From LWV president Christ Carson: We've been waiting nearly 100 years for equality.
While 2020 is the 100th anniversary of women's right to vote, the passage of a constitutional amendment--known as the Equal Rights Amendment (ERA)--that enshrines equality for all regardless of sex or gender, has faced obstacles since 1923.
The possibility of its passage has been renewed by the outcome of the Virginia Legislature elections in 2019, with many legislators declaring their intent to ratify the ERA. Virginia's ratification would make it the 38th and final state needed for this constitutional amendment to become a reality.
However, unlike many other of our other constitutional amendments, the ERA had a deadline for ratification of 1979 (and then extended by Congress to 1982). But hope is not lost--this month, the U.S. House Judiciary Committee ruled 21-11 to remove the ratification deadline and now the resolution moves to the House floor for a vote.
It's been almost 100 years we have been waiting and working for this amendment, let's not wait 100 more. By passing the ERA, we can firmly and resolutely declare that we believe in equality for all.
Governor Maggie Hassan spoke just before unveiling the portrait. To right of the portrait is the third member of the self-appointed ad hoc committee to raise the funds for the portrait, Sara McNeil, who is a board member of the League of Women Voters of the Kearsarge/Sunapee Area. (Unable to attend the event was Mary Davies, who served as our treasurer for the project.)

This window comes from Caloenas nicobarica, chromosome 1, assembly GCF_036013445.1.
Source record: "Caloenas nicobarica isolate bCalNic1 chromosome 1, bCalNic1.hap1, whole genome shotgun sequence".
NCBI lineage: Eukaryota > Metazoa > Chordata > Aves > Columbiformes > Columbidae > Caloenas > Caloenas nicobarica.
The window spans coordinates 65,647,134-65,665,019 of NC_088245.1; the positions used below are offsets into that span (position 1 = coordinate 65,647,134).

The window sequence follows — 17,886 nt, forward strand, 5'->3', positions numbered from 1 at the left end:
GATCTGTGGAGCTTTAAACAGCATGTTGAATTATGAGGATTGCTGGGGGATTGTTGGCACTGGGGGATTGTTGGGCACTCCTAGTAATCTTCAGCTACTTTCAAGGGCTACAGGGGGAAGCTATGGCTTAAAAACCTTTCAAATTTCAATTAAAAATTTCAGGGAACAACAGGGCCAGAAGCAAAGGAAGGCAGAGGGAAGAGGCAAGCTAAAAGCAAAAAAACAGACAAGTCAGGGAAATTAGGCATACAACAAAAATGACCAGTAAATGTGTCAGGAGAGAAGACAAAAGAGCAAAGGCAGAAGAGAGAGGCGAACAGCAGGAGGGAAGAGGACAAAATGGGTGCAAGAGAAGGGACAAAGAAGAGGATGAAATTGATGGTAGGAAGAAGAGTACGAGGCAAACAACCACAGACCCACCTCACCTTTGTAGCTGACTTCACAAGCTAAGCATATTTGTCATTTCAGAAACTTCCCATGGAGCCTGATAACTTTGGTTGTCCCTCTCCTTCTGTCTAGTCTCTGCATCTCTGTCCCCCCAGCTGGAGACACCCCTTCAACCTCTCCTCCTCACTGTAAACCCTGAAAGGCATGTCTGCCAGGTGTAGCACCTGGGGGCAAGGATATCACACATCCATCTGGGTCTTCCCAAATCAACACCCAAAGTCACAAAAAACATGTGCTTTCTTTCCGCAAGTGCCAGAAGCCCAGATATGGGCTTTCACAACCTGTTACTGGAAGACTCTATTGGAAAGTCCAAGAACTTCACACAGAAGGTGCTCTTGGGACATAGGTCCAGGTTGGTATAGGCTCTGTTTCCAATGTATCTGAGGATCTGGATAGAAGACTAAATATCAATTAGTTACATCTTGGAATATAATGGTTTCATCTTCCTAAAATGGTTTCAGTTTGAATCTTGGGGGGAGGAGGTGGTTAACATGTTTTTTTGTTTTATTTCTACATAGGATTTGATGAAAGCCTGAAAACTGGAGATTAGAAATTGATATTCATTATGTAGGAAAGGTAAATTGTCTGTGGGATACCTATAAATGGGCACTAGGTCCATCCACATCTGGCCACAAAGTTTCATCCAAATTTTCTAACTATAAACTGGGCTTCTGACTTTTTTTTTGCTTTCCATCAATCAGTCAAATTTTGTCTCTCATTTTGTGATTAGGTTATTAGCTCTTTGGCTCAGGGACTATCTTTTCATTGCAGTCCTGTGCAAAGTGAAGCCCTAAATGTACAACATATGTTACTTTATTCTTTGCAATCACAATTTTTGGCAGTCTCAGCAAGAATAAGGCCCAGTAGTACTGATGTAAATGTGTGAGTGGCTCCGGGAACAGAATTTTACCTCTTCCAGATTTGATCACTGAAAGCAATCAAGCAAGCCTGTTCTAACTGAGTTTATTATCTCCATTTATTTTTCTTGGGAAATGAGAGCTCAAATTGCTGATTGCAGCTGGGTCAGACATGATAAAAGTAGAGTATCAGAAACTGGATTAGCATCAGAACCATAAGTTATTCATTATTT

We succeeded! Thanks to the donations of 80 people and organizations, Marilla Ricker's portrait now hangs in the NH State House, officially unveiled on Monday, May 16, 2016. Governor Margaret Hassan spoke, as did the ad hoc committee consisting of League members Liz Tentarelli and Sara McNeil and NH Women's Bar Assn. member Joni Esperian Esq. Rep. Renny Cushing, the bill's prime sponsor, also spoke. The Governor and the artist, Kate Gridley, together unveiled the portrait before a crown of 100+.
MARILLA MARKS YOUNG RICKER, ESQ.
Ricker (1840 - 1920) was born in New Durham, NH. She became known nationally as a suffragist, attorney, author, free-thinker and humanitarian. In Dover in 1870, Ricker became the first NH woman to try to vote. She was denied a ballot, but for the next 50 years she kept trying to vote.
Ricker studied law to fight society's oppression of women and the poor. She passed the District of Columbia bar exam in 1882 "with the highest grade of all who were admitted at the time" (all others were men). Her law practice was mostly pro bono work on behalf of the poor and incarcerated. Returning to NH, Attorney Ricker petitioned the NH Supreme Court to practice law. When she was denied because she was female, she sued and won, but Ricker never joined the NH Bar.
At age 70, Ricker tried to run as a Republican candidate for governor. Her filing papers were refused because, as a woman, she was not registered to vote and thus not allowed to run. Ricker's tireless work for women's rights paved the way for the many NH women who would later hold public office. She died on November 12, 1920, just months after the 19th Amendment granted women the vote.
In her actions, words and work Marilla Ricker was an early advocate of equality and justice for all.
For a more thorough description of Ricker's life and accomplishments, the 2002 thesis project by LeeAnn Richey at Stanford University is an excellent compilation from original sources. Click here to read the pdf
The NH Legislature authorized the installation of her portrait in the State House. After nearly a year's work, LWVNH and the NH Women's Bar Assn raised the funds to have it painted and installed (see above).
Thank you to all the donors who made this portrait and recognition possible!